Fishing is a funny thing. A good day makes you want to head back, while the frustration of a bad day will call you back even more. Passion is more than simply doing something that makes you happy. Passion is the emotional faith that holds you strong during every fall and picks you up when anyone else would throw in the towel. Angling at its most rewarding peak takes this passion and responds so sweetly that it is forever etched into your being. For the Steelheaders not fortunate enough to grow up around the fabled coastal rivers, catching one has been, and always will be, a dream. No matter how many and how big the Steelhead I've managed to touch from the Great Lakes, there's no doubt that I'd trade my biggest five for just one that came from the ocean. So once again that thing called "Passion" came into play. It took me to beautiful British Columbia over two years ago and with sea-run Steelhead now somewhere within reach, my long-time ambition would finally start its journey. And so it began. Countless nights spent with Google investigating the obvious: Skeena, Kitimat, Olympic Peninsula, the Rogue, anywhere on the coast from BC to Oregon. Along the way somewhere in the search results revealed Idaho. Idaho? I had no idea Idaho held Steelhead, likely because it doesn't sit anywhere near the coast. In fact, Idaho is the only in-land state that has sea-run Steelhead and is home to the world's largest Steelhead Hatchery. After calculating travel times, odds of hooking up and costs, I settled on my first attempt to be the six hour drive to the Clearwater in Idaho vs the closest coastal river, the Vedder (aka Chilliwack), which was 12 hours. And so last April armed with only Internet notes and printed maps, I arrived on the shores of the Clearwater in Orofino only to find the river 4 feet and more higher than normal (talk about driving far to check conditions for yourself!) Plus, I was so late that the fish were pretty much gone. Depressed doesn't even begin to describe it. I spent three days on the Clearwater and did manage to get one a couple hours before I headed home. It was an old tired out hen and though I was relieved, it simply wasn't what I hoped for. This is the Dworshak Dam. The water was gushing and you can see the difference in a picture further below. I was very lucky to catch this one! I was on my two week vacation and when I got home late that night, the call for Steelhead still beckoned. The next day I left at 9:30 p.m. and headed for Chilliwack. Just over 11 hours later I was fishing. Three days later, I left with a skunk, losing three fish along the way. Those bad trips burned me to no end. But something called me about Idaho and the Clearwater. It doesn't hold the same cachet as say the Skeena and in many ways rightfully so. But the Clearwater has a certain charm. The river is nestled down in the heart of potato country surrounded by golden hills. It is far removed from major cities, with many towns along its edge home to no more than a few hundred. The river is also followed by the highway. That makes finding fishable water for a rookie like myself that much more practical. As the saying goes, "If you're driving, you're not fishing." And while the highway reveals the river for 200 miles and the hatchery does its best to ensure strong runs every year, I would learn the hard way it doesn't make for easy fishing. Up until last week I made three more trips to the Clearwater totaling over 3,000 kms and 10 days. One produced a single fish in the final hour of the final day. Another gave me a single hookup only to have the hook pop out at shore, and another had me driving home with a skunk. However, on my first trip I met a man who could smell the dejection as I walked back after two days of trying to catch fish in near impossible water. His name was Rob and he was well aware how bad the Clearwater can beat up an angler. He is also as avid of an angler as they come. Spey is his game, something he's spent his life swinging. My centerpin intrigued him. We became friends, really good friends. Rob in his "office." While Rob's passion is on the Spey, with the crowds this river can receive and the water where many Steelhead stack, the Clearwater isn't always conducive to swinging flies. He's also not one of those Spey guys that snubs their nose at gear. He knows to fully experience everything the Clearwater has to offer, you need to be able to adapt and sometimes gear is the way to go. My last trip I spent two days pounding the river with Rob from his drift boat. We skunked both days. The Clearwater has a reputation for holding back its riches. We met a guy who landed one and said it was his first Steelhead in 5 years! My first trip saw the water up to the rock lines. Fishable it was not! Clearwater Steelhead are much different beasts than those from the coastal rivers and our Great Lake transplants.
By the time they reach Orofino, they've crossed eight dams and travelled 1,000 km. By spring, some fish have been in the river for seven months. From the ocean these fish enter the Columbia, scale eight massive dams before entering the Clearwater. This changes their feeding habits and makes Idaho Steelhead like no other. First light bite works sparingly at best and all the tricks I learned in Ontario like switching baits to trigger lock-jawed bites just didn't work. Grinding it out on a run seemed to be the only way. Even though many of the runs would be filled with fish rolling on the surface, it only guaranteed a false sense of hope. You could drift that pool for hours of denials. With my past experience, I would have moved on long before. But here by the flick of some unexplainable switch, the fish would start biting. Knowing that made leaving fish to find fish a very tough decision. With all my bad luck, despite doing what seemed to be exactly the same as those who were catching, we determined the only difference was time on the water. And with that belief I set out last week for another assault on the elusive Clearwater Steelhead. What kept me going was the faith in earning the chance to catch more than just one fish during a trip. These B-Run Steelhead average 10-13 lbs with 20 pounders a real possibility, so anything you hook will be big. And having tackled with some in the fall (one broke my size 1 hook clear at the bend), the power and brute force these fish possess to arrive in Idaho kept the motivation strong. Even though going solo with the cost of hotels, fuel, licenses, food and time adding up fast, I just could not stay away. I left at dark, arrived at 1:30 pm., met up with Rob and hit the river for some quick action before the official start. Rob drops a beautiful hen minutes in. I skunk and my past trips are starting to creep in. Notice the dam this time . . . no water! The first official day starts out strong, strong for everyone but me! Rob hooks two fish before noon, while I'm still spectating and getting more paranoid with each drift.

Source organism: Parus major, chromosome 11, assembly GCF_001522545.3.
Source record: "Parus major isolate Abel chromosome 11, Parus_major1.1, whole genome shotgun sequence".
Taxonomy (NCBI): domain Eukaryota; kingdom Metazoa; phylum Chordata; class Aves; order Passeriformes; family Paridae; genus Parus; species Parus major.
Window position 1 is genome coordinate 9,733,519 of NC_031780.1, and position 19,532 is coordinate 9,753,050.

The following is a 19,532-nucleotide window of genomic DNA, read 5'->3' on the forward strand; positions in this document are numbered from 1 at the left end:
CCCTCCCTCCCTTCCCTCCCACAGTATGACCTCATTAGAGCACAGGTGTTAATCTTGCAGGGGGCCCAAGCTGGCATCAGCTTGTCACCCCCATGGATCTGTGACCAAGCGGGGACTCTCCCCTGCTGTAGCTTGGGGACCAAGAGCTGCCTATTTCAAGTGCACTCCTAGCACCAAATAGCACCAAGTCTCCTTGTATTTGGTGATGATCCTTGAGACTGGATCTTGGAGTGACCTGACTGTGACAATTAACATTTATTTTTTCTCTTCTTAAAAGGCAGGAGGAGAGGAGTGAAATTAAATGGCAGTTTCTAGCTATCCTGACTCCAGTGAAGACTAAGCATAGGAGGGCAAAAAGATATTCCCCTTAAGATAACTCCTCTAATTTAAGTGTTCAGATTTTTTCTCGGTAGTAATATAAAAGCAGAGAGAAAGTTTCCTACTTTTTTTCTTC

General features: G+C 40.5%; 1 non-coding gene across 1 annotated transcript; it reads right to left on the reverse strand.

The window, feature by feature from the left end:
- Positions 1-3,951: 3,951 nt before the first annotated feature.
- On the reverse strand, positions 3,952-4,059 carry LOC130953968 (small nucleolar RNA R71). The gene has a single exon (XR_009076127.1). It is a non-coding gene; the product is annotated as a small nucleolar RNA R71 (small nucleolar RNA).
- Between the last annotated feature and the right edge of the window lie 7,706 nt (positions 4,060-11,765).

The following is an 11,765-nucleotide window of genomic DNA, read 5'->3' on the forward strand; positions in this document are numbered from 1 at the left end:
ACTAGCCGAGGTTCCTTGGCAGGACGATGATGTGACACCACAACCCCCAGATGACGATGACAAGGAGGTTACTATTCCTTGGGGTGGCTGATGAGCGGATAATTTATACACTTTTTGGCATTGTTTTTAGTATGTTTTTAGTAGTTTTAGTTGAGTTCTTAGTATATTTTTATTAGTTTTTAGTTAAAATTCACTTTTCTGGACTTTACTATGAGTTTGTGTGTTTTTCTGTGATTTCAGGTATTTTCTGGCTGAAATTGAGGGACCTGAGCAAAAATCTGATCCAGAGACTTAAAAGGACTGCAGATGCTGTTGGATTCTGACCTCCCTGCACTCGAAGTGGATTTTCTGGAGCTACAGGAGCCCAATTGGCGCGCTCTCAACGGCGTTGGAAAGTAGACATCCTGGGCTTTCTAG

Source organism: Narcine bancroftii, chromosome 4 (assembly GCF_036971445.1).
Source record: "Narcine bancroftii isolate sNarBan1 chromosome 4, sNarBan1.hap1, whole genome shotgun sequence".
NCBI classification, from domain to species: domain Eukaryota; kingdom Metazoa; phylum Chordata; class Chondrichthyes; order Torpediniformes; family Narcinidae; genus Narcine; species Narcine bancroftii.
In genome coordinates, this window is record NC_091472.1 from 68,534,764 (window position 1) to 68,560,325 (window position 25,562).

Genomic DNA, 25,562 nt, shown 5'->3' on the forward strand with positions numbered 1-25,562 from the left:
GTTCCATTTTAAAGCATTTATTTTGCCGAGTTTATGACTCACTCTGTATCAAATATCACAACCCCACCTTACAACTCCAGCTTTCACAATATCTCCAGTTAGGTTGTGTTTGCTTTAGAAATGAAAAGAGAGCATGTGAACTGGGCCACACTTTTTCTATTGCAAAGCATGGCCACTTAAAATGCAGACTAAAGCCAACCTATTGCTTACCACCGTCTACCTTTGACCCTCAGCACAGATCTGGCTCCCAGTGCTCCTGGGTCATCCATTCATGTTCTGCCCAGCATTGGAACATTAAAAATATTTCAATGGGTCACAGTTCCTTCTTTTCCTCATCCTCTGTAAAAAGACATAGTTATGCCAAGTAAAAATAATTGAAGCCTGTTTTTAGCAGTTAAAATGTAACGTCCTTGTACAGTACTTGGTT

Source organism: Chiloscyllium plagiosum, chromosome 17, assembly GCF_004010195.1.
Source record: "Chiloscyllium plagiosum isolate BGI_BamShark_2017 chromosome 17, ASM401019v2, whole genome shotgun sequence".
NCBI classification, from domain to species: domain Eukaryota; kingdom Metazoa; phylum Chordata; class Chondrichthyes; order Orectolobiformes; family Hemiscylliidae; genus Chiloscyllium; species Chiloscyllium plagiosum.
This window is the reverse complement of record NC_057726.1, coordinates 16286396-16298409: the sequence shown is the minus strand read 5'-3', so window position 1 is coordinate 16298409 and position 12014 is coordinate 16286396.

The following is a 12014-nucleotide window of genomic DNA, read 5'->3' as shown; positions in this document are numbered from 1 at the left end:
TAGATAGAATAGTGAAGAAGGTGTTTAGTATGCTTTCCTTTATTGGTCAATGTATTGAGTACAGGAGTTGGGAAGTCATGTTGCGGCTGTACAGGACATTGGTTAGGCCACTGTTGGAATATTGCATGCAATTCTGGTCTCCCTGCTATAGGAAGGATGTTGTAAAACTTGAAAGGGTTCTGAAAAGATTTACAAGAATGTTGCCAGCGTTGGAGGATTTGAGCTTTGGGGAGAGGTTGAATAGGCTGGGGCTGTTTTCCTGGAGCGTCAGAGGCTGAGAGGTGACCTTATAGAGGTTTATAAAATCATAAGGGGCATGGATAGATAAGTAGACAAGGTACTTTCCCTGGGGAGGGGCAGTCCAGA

We fished alongside a veteran local who we affectionately called "Grampa" and his nephew AJ all the way from Montana. Grampa was a superstar! He grew up on the South Fork of the Clearwater where we started this trip and he had four fish before anyone had a single hook up. Worst part was he was right beside me! Then AJ hooked three fish in about two hours. I, however, was relegated to watching in envy. They both saw how hard I was trying and did all they could to help. They gave me their special shrimp, matched our rigs, everything short of giving up their spot! Still I managed to go fishless and with just an hour to go, I was already thinking of a fresh start for day two. Then finally way out in the fastest current of the run, my float shot down so fast I didn't even see it. I just noticed that my float was gone, set the hook and for the first time I landed a fish on my first day. One thing about Idaho are the people. I don't think I've met friendlier anglers anywhere! The next day I hit the main stem and North Fork and skunked. However, having got my fish on day one, the pressure was somewhat off and exploring became easier to do. We decided to hit the same run on day three. First light was cold! Nothing a fire can't tame. Rob got into fish straight away. So did Grampa followed by AJ. Average Idaho Buck. Once again, I watched all day while everyone caught fish but me! I barely stopped for lunch to keep my float in the run. When you stare at your float all day, it becomes surreal when after 10 hours it actually shoots down. Finally as my friends would say, "FISH ON BUD!!" The result. Notice her sea lion battle scar. I had just switched to a bead and roe and it was the ticket. No more than five drifts later I hook into an even bigger hen. I had her beat easy, but the hook popped out as it rolled around near shore. But I got the fight and left very happy. Rob and I had one day left together so having accomplished what I set out to do, we went exploring so I'd be armed with spots to hit while solo. We both blanked, but it didn't matter. After all my previous trips, everything from now forward was a bonus. In Ontario, going 4 for 5 is decent, and dare I say common for an experienced Steelheader. To accomplish the same here, I'd almost be willing to pay money for it! And for the first time I had the day I wished for, multiple fish and hookups throughout the day. I'll just let the photos roll here. Top of run. Middle End I earned a riverside nap! It was needed after four days of light up to light down fishing. And two shots of the last one of the day. On the second last day I decided to start on the same run. It's hard to leave a spot you have confidence in. The river is also busy this time of year and most holes were crowded. I fished from first light to noon with nothing to show and decided it was time to explore. I hit a few runs that quickly got crowded, so on a whim I decided to drive way up river to a spot I found on my first trip. There was a chance the fish had made it up that far. Things weren't looking positive. There were barely any people up this far and looking at all the obstacles the fish had to pass to reach the 25 km I travelled up river seemed to say bad decision. This is the easy stuff. Lots of white water for these fish to get through below. When I found this hole on my first trip, something about it called to me. It was at the top of a long rocky incline in the river and the perfect resting spot after a tough swim. With no buildings and just mountains as far as the eye could see, this would be the icing on the cake if I was to hook up here. With just a couple hours left in the day I decided to fish it regardless of the outcome. When I started to see fish roll, my heart started pounding. Still it took two hours before finally one hit. I couldn't help myself. I had to take the quintessential pin shot. It was the only one. I was beside myself when 20 minutes later I got another hit! One guy saw me land the first fish and of course he decided to fish the hole too. At least he was there to take a picture for me and he turned out to be a super nice guy as well. On my final day after all my good fortune, I decided to take it easy and just enjoy myself without the pressure of catching fish. I slept in a tad, I even took breaks! I enjoyed the scenery and took pics. It was almost fitting that after only ever managing a fish on the last day of my previous trips, I ended this one with a skunk. Still hard to believe there wasn't a willing fish in any of this awesome looking water! Passion is a lot like having a job you love. There's a misconception that if you love your job, every day is blissful and happy, but it's not. That love, much like passion, is about having the faith and dedication to grind it out no matter how great the challenge even as it attempts to depress you into submission. Fishing for me is a reflection of life. This trip and the memories forever etched reminded me that life's rewards always come at a cost. To be rich, you sacrifice your personal time. To live the lifestyle, like many ski bums in BC, you give up good jobs and financial security to pursue what you love. I came to BC because the mountains and all its splendour grabbed hold and just wouldn't let go. For a guy who's a natural-born worrier, it made absolutely no sense to leave the security of my past to venture into the unknown just because the "fishing" was supposed to be good. And while it may not always be evident in the present, looking back 10 years from now, I know I'd do it all over again. Special thank you to Rob and his wife Linda for treating me like family. Your company and friendship made all my trips worthwhile, with or without the fish.